I often write about the need for people to live with meaning and purpose to be psychologically well. Because of that people often ask me, “How do you discover what your life’s meaning and purpose is?” I do understand It’s an elusive concept and not very easily captured when asked to tell someone what you think it is. To speak of living with meaning and purpose can sound so abstract when we do talk about it, we feel like we’re attending a philosophy course. Because of this abstract nature Let me see if I can give you some guidance to help you discover what your life’s meaning and purpose might be. You may find you’re already living it in ways you never expected, or you may find it’s time to make some changes in order to live a more flourishing existence.
To get started you need to develop the habit of self-reflection. Frequently we mistake finding meaning and purpose in life as simply discovering what you love to do. That’s not true, although it can be something you love doing more often than not. No one loves to do anything all the time. In fact, when you do something meaningful, you’re often working hard, failing, and learning how to improve what it is you do to be the best at doing it! There have been plenty of times doing what I feel is my life’s purpose is downright miserable. Yet, when I have had to do difficult things and these things are understood in the context of my life’s purpose, they are much more tolerable than just doing something because it must be done. What you need to spend time reflecting on is the themes and trends in your life where you flourished. When were you doing things that not only felt like you were made to do them, but that you had a proclivity toward doing them well?
For example, in my life I have a knack for listening to people and helping them develop solutions and solve their own problems. I am not saying I am good at solving problems, rather I seem to have an ability to listen to people, ask them questions, engage them in dialogue, and then facilitate a type of discovery that leads them to do better at whatever it is they need to do. In my life I seem to bring a calming atmosphere to personal engagements. I’m told I’m easy to talk with, seem to empathize and care about what people have to say, and generally show insight into other people’s problems. When I look back on my life, I can see this theme emerging in a number of ways.
Within my family, I am told I was an easy child to be around. As I got older, the opinion of my family members was that having me at home made the home feel full and comfortable. When I went away to college people would come to my dorm room and share things with me they weren’t comfortable sharing with anyone else. When it came to employment my first job continued to reflect this theme. I became at IT consultant for several different consulting firms. As an IT consultant I was often tasked with being the person who interacted with the customer to clarify their goals and objectives that the project we were working on needed to meet. The team of IT engineers I worked with often said customers seem to “open up” and engage with me better than the others on our team. Lastly, I am both an educator and therapist in my present vocation. In these roles I find that I continue to be someone that helps other people learn, grow, and solve their own problems. Again, I’m not a problem solver, that doesn’t seem to be my purpose in life, rather I’m one who facilitates problem solving in others.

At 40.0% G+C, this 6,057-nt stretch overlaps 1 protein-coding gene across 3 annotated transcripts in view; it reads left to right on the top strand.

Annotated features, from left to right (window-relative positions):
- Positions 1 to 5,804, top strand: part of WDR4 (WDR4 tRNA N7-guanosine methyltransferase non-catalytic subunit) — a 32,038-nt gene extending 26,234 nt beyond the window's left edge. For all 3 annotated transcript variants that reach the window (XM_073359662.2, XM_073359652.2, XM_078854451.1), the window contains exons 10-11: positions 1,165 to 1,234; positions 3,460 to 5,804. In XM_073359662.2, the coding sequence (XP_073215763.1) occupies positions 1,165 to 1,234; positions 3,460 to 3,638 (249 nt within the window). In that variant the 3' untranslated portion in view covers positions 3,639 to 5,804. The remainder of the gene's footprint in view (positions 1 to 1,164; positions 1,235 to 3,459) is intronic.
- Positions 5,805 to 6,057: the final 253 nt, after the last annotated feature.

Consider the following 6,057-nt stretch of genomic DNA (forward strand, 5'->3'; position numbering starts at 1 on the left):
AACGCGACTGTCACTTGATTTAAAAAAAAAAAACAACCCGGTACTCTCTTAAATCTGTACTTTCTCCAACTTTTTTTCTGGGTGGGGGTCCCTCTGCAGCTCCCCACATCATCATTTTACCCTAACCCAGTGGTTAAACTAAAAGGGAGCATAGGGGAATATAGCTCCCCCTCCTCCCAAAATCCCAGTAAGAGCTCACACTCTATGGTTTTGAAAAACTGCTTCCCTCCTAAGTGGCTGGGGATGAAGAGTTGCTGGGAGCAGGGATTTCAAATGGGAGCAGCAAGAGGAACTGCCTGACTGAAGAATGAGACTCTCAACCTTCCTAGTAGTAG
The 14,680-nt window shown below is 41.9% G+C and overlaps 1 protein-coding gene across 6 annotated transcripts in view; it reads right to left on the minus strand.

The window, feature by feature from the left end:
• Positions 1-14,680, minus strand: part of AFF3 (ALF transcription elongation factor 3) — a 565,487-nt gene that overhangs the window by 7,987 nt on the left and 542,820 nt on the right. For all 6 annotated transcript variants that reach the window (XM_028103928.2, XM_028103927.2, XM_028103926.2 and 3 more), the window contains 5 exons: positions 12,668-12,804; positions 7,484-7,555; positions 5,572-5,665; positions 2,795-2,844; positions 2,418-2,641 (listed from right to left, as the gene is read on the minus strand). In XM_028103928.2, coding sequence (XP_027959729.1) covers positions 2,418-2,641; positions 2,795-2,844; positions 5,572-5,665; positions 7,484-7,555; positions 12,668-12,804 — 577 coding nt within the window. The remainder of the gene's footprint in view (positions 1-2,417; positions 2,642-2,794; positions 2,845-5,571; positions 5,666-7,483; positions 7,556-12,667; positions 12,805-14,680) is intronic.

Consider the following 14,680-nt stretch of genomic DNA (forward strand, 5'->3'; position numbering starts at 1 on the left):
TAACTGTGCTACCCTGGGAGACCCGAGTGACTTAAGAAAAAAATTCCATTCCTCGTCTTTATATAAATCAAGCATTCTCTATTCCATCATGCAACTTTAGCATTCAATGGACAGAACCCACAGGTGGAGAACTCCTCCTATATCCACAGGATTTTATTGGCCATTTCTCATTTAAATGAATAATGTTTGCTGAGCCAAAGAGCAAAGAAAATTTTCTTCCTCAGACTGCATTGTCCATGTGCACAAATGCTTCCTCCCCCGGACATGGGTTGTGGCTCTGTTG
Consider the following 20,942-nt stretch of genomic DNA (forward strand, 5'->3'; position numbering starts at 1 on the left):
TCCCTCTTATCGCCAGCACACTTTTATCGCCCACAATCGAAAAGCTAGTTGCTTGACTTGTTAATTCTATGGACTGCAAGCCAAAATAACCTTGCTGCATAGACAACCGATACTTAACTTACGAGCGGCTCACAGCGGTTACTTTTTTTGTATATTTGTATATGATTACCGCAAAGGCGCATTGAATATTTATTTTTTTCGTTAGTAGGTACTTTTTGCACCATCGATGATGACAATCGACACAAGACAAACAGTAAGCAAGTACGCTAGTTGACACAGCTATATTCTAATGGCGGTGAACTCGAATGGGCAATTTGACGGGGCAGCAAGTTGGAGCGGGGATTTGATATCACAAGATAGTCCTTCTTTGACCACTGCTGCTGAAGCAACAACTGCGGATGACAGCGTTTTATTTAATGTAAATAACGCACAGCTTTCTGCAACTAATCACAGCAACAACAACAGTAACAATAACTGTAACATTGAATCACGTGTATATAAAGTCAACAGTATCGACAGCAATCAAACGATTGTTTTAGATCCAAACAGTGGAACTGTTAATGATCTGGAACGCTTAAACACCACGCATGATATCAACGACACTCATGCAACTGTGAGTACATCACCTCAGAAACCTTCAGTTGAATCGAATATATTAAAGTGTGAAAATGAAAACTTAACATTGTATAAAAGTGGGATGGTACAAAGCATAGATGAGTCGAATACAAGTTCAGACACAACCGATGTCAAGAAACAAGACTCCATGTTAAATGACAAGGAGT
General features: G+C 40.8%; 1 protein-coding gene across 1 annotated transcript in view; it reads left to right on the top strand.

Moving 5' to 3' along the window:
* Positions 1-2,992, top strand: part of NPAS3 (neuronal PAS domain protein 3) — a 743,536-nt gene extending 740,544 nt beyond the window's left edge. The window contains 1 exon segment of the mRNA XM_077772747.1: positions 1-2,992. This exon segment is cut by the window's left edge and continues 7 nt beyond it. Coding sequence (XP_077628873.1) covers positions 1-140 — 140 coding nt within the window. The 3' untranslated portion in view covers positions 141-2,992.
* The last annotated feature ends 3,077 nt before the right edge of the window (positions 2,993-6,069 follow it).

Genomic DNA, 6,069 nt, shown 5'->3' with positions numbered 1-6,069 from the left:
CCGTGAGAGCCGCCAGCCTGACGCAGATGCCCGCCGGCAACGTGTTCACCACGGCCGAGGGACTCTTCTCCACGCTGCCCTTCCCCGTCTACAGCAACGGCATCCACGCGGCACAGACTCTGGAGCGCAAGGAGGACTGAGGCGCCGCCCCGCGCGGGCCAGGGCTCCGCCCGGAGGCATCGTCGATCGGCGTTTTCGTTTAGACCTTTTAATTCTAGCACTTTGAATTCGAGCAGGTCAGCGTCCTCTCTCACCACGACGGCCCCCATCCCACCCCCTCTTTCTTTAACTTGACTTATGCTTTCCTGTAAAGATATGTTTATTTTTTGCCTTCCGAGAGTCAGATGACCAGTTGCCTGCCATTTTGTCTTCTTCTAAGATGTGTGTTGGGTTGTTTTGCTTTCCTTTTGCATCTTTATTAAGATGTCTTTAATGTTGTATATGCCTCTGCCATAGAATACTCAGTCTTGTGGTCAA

Now, I have the benefit of looking over the past 54 years of living to talk about my life’s meaning and purpose. Some of you reading this may be in your early twenties and don’t have as much experience to reflect upon. That’s okay. Self-reflect, spend time thinking about what you discover, and look for what might be a common theme in your life up to this point. If you can start to see some meaning and purpose emerge, you’re starting to get a sense of what you are meant to do with your life. Try finding any work that allows that purpose to emerge and be tested. Think creatively, it doesn’t have to be directly related to what you’re discovering about yourself, but it should provide you with more experiences to reflect upon. Who would think an IT consultant would reflect a life’s purpose of helping others solve their own problems? People hire consultants to solve those problems for them! Whatever it is, start finding things to do that seem to reflect that purpose and continue to evaluate it over time. Even if you’re a little off base and haven’t nailed it down perfectly, eventually something more will emerge and your life’s meaning and purpose will continue to make itself know.
As a last point, ask people you trust and who know you well what they think about what you’ve discoverer about yourself. People you can trust will be brutally honest and you need that feedback to stay on track. We frequently fool ourselves believing one thing about ourselves when in reality, we’re nothing like what we think. Self-delusion is a problem easily solved by interacting with others and letting them tell you what they think about who you are and the gifts and talents you have.
So much psychological research teaches us that people who live meaningful lives and do what they believe is their purpose in life thrive and are successful. Over the next few posts I will help you do that very thing. For now, practice some self-reflection. If you want, send me a note and let me help you dig a little deeper, I would love to hear from you!